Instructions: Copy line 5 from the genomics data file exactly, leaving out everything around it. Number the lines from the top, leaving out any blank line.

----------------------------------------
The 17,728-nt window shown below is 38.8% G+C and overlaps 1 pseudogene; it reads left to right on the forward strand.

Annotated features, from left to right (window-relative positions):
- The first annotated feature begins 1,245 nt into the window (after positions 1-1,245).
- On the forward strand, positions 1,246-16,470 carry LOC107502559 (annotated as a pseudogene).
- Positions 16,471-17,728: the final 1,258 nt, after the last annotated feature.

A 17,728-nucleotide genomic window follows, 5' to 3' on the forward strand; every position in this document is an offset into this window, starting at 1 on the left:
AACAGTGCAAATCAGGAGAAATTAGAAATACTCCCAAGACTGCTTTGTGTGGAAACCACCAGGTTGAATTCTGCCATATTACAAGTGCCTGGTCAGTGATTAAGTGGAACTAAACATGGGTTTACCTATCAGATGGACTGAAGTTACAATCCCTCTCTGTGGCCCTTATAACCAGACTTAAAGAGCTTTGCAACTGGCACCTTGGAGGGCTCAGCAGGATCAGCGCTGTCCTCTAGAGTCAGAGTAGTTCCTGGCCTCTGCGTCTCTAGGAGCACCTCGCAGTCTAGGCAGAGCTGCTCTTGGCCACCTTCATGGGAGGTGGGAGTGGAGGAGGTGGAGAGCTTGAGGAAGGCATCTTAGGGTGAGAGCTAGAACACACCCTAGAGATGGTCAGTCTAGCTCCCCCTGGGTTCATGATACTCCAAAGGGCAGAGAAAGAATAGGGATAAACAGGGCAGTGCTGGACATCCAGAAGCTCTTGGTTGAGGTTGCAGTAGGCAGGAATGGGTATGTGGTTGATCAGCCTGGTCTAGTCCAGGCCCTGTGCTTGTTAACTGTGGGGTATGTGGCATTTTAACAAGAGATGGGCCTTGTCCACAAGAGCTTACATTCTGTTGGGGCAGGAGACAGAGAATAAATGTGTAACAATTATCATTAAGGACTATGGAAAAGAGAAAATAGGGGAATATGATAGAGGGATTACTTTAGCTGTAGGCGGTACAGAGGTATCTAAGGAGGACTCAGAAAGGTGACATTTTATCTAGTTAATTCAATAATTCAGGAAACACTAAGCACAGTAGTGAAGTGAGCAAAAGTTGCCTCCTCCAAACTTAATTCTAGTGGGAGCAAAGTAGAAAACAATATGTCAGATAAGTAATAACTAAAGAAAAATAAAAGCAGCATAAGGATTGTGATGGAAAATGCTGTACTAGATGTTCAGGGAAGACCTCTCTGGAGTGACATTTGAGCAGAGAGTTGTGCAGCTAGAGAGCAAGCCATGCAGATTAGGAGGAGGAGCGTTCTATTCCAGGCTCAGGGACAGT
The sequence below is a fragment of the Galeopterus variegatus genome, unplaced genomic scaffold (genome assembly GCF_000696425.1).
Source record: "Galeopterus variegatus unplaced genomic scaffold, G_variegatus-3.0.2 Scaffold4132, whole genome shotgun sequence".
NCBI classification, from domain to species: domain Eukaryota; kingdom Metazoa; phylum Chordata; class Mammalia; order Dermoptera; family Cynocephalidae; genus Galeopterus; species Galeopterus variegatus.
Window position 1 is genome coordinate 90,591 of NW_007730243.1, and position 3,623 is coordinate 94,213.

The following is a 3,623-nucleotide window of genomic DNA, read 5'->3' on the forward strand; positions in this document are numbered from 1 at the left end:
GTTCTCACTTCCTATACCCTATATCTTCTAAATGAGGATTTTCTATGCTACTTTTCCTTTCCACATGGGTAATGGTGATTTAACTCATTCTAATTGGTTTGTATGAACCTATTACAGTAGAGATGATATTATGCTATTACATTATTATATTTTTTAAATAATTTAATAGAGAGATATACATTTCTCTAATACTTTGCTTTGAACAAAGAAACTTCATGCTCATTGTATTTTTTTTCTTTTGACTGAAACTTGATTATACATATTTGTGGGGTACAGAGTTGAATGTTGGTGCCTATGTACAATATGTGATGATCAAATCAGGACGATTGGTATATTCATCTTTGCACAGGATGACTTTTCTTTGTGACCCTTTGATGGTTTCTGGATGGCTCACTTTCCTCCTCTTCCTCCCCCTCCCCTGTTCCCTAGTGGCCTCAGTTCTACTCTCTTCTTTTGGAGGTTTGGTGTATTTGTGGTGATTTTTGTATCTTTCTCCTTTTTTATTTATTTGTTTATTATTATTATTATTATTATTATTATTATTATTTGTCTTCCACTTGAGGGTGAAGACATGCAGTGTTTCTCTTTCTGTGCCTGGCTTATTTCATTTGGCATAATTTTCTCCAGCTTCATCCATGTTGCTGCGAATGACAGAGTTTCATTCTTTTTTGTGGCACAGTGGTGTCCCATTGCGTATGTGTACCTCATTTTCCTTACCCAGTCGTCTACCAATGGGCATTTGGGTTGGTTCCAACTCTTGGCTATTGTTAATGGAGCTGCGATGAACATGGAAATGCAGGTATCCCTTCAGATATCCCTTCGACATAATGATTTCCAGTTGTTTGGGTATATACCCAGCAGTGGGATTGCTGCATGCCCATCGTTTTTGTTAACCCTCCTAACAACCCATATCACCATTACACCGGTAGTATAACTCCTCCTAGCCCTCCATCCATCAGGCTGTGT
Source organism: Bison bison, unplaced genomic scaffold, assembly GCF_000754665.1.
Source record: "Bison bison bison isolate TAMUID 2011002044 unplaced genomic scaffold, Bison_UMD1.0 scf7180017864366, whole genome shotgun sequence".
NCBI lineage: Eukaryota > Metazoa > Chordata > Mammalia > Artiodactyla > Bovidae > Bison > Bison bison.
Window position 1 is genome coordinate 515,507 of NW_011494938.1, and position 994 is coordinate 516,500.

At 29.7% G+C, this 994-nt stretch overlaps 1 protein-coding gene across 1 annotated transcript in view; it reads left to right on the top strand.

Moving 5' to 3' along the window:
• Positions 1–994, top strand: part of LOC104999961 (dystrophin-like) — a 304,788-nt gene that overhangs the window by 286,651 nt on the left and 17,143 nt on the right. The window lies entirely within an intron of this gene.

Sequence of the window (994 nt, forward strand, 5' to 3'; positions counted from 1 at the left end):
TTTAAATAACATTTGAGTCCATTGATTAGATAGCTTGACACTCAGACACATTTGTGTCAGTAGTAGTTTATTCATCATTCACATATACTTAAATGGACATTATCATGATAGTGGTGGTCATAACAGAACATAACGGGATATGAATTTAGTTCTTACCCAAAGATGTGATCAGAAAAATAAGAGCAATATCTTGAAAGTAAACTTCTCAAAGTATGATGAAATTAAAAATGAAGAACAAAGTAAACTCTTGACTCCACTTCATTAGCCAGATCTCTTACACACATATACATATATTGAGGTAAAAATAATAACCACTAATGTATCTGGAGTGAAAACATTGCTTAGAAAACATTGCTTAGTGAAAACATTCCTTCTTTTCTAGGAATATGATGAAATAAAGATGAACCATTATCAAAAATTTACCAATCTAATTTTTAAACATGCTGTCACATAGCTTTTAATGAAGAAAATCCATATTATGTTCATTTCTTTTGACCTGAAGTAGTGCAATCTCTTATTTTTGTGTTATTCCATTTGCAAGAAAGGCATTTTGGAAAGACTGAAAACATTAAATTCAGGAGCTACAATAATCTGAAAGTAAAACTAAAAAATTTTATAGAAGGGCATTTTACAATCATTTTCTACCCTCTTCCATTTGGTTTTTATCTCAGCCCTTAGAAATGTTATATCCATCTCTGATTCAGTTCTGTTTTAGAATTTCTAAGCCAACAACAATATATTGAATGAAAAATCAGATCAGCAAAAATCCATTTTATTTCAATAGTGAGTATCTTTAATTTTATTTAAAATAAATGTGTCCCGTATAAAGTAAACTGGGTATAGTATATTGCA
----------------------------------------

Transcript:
- Positions 16,471-17,728: the final 1,258 nt, after the last annotated feature.